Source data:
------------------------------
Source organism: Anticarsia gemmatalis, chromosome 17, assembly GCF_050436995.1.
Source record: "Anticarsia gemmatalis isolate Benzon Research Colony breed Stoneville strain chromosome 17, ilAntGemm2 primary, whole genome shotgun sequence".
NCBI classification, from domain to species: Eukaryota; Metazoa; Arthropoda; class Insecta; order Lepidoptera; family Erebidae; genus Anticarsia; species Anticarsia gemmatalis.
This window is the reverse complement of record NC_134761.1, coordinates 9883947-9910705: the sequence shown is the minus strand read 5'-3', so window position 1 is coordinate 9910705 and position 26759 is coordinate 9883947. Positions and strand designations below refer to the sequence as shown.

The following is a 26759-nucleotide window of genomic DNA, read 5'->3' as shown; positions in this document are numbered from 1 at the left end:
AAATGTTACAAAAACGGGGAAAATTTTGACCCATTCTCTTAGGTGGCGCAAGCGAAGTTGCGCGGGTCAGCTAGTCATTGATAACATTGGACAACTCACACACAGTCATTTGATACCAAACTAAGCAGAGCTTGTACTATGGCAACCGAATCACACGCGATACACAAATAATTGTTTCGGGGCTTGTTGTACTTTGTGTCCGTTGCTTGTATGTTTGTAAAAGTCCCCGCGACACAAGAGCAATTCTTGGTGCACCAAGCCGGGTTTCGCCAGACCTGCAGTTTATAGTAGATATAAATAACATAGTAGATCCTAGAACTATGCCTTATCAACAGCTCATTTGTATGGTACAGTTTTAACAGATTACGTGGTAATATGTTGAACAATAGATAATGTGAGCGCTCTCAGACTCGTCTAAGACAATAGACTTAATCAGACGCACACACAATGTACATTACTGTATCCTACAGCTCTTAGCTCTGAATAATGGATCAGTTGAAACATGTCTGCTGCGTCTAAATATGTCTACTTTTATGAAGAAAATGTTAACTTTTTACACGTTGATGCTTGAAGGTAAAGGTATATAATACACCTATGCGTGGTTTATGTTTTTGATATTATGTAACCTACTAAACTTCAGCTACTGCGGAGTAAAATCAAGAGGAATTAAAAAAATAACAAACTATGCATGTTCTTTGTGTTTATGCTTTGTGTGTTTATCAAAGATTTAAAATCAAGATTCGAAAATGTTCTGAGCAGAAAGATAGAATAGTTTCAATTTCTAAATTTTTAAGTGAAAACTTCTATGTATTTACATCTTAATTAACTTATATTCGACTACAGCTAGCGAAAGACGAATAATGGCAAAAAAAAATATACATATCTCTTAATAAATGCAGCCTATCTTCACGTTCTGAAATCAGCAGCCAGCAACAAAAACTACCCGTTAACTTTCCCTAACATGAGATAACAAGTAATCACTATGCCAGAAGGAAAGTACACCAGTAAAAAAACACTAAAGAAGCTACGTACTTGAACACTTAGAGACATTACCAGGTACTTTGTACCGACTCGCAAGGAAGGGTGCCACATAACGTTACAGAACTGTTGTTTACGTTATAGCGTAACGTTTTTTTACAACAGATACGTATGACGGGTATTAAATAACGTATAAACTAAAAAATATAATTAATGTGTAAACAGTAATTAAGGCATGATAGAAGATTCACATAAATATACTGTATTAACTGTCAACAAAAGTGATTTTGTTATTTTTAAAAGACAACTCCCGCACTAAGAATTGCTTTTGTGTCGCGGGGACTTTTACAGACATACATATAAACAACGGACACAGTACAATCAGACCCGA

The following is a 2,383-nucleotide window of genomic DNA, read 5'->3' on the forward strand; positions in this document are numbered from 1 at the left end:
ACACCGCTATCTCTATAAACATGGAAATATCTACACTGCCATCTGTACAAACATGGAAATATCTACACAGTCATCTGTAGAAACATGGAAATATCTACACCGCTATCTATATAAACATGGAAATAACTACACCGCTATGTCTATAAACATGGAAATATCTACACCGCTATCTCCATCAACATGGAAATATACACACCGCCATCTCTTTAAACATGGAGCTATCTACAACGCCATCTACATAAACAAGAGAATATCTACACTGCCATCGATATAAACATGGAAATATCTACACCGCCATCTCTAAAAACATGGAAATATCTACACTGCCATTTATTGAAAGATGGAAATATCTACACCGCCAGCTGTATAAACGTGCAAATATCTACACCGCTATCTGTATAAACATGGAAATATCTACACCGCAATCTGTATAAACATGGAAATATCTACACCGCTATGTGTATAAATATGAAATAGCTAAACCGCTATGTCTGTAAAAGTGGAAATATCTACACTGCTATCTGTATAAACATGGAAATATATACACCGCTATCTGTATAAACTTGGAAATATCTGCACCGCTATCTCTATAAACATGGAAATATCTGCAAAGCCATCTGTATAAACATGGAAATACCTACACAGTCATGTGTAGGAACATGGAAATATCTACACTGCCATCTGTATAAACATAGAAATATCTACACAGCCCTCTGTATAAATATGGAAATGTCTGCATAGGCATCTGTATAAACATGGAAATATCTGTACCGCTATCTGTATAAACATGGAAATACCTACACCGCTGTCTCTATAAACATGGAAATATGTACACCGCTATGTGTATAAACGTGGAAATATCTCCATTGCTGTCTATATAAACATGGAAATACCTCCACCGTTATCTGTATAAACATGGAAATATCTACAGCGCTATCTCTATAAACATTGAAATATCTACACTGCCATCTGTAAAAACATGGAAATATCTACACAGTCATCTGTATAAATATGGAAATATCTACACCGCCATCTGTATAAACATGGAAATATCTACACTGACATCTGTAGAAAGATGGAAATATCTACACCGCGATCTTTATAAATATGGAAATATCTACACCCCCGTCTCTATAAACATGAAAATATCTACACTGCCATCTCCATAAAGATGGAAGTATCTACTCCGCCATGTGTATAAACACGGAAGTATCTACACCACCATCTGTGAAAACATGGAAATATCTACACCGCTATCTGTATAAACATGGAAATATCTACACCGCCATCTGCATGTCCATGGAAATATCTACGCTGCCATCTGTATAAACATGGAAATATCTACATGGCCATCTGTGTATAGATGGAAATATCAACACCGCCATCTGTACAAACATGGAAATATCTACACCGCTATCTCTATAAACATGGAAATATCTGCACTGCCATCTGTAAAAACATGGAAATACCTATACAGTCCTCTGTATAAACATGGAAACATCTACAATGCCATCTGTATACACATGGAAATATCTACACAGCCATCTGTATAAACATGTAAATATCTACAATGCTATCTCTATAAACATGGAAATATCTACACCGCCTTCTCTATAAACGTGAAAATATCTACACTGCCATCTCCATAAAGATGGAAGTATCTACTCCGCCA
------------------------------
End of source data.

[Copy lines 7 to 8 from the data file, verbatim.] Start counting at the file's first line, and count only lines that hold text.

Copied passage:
The following is a 2,383-nucleotide window of genomic DNA, read 5'->3' on the forward strand; positions in this document are numbered from 1 at the left end:
ACACCGCTATCTCTATAAACATGGAAATATCTACACTGCCATCTGTACAAACATGGAAATATCTACACAGTCATCTGTAGAAACATGGAAATATCTACACCGCTATCTATATAAACATGGAAATAACTACACCGCTATGTCTATAAACATGGAAATATCTACACCGCTATCTCCATCAACATGGAAATATACACACCGCCATCTCTTTAAACATGGAGCTATCTACAACGCCATCTACATAAACAAGAGAATATCTACACTGCCATCGATATAAACATGGAAATATCTACACCGCCATCTCTAAAAACATGGAAATATCTACACTGCCATTTATTGAAAGATGGAAATATCTACACCGCCAGCTGTATAAACGTGCAAATATCTACACCGCTATCTGTATAAACATGGAAATATCTACACCGCAATCTGTATAAACATGGAAATATCTACACCGCTATGTGTATAAATATGAAATAGCTAAACCGCTATGTCTGTAAAAGTGGAAATATCTACACTGCTATCTGTATAAACATGGAAATATATACACCGCTATCTGTATAAACTTGGAAATATCTGCACCGCTATCTCTATAAACATGGAAATATCTGCAAAGCCATCTGTATAAACATGGAAATACCTACACAGTCATGTGTAGGAACATGGAAATATCTACACTGCCATCTGTATAAACATAGAAATATCTACACAGCCCTCTGTATAAATATGGAAATGTCTGCATAGGCATCTGTATAAACATGGAAATATCTGTACCGCTATCTGTATAAACATGGAAATACCTACACCGCTGTCTCTATAAACATGGAAATATGTACACCGCTATGTGTATAAACGTGGAAATATCTCCATTGCTGTCTATATAAACATGGAAATACCTCCACCGTTATCTGTATAAACATGGAAATATCTACAGCGCTATCTCTATAAACATTGAAATATCTACACTGCCATCTGTAAAAACATGGAAATATCTACACAGTCATCTGTATAAATATGGAAATATCTACACCGCCATCTGTATAAACATGGAAATATCTACACTGACATCTGTAGAAAGATGGAAATATCTACACCGCGATCTTTATAAATATGGAAATATCTACACCCCCGTCTCTATAAACATGAAAATATCTACACTGCCATCTCCATAAAGATGGAAGTATCTACTCCGCCATGTGTATAAACACGGAAGTATCTACACCACCATCTGTGAAAACATGGAAATATCTACACCGCTATCTGTATAAACATGGAAATATCTACACCGCCATCTGCATGTCCATGGAAATATCTACGCTGCCATCTGTATAAACATGGAAATATCTACATGGCCATCTGTGTATAGATGGAAATATCAACACCGCCATCTGTACAAACATGGAAATATCTACACCGCTATCTCTATAAACATGGAAATATCTGCACTGCCATCTGTAAAAACATGGAAATACCTATACAGTCCTCTGTATAAACATGGAAACATCTACAATGCCATCTGTATACACATGGAAATATCTACACAGCCATCTGTATAAACATGTAAATATCTACAATGCTATCTCTATAAACATGGAAATATCTACACCGCCTTCTCTATAAACGTGAAAATATCTACACTGCCATCTCCATAAAGATGGAAGTATCTACTCCGCCA